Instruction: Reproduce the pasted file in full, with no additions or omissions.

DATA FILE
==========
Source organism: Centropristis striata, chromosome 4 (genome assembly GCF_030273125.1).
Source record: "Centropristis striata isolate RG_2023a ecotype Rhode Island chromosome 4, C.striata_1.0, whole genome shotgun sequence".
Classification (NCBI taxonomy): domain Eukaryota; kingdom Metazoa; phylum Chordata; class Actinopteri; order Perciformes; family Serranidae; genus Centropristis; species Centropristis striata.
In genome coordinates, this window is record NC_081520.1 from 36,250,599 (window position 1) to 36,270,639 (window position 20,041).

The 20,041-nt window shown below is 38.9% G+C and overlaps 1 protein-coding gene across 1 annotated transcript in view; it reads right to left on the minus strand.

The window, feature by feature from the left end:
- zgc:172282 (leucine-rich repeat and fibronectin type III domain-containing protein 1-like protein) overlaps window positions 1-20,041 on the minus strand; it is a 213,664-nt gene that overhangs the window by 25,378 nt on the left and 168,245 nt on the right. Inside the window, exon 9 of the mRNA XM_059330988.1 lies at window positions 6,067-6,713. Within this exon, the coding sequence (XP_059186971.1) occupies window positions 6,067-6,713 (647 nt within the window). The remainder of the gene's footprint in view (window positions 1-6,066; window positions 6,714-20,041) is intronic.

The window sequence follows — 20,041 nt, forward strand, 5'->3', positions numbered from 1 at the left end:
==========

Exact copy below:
Source organism: Centropristis striata, chromosome 4 (genome assembly GCF_030273125.1).
Source record: "Centropristis striata isolate RG_2023a ecotype Rhode Island chromosome 4, C.striata_1.0, whole genome shotgun sequence".
Classification (NCBI taxonomy): domain Eukaryota; kingdom Metazoa; phylum Chordata; class Actinopteri; order Perciformes; family Serranidae; genus Centropristis; species Centropristis striata.
In genome coordinates, this window is record NC_081520.1 from 36,250,599 (window position 1) to 36,270,639 (window position 20,041).

The 20,041-nt window shown below is 38.9% G+C and overlaps 1 protein-coding gene across 1 annotated transcript in view; it reads right to left on the minus strand.

The window, feature by feature from the left end:
- zgc:172282 (leucine-rich repeat and fibronectin type III domain-containing protein 1-like protein) overlaps window positions 1-20,041 on the minus strand; it is a 213,664-nt gene that overhangs the window by 25,378 nt on the left and 168,245 nt on the right. Inside the window, exon 9 of the mRNA XM_059330988.1 lies at window positions 6,067-6,713. Within this exon, the coding sequence (XP_059186971.1) occupies window positions 6,067-6,713 (647 nt within the window). The remainder of the gene's footprint in view (window positions 1-6,066; window positions 6,714-20,041) is intronic.

The window sequence follows — 20,041 nt, forward strand, 5'->3', positions numbered from 1 at the left end: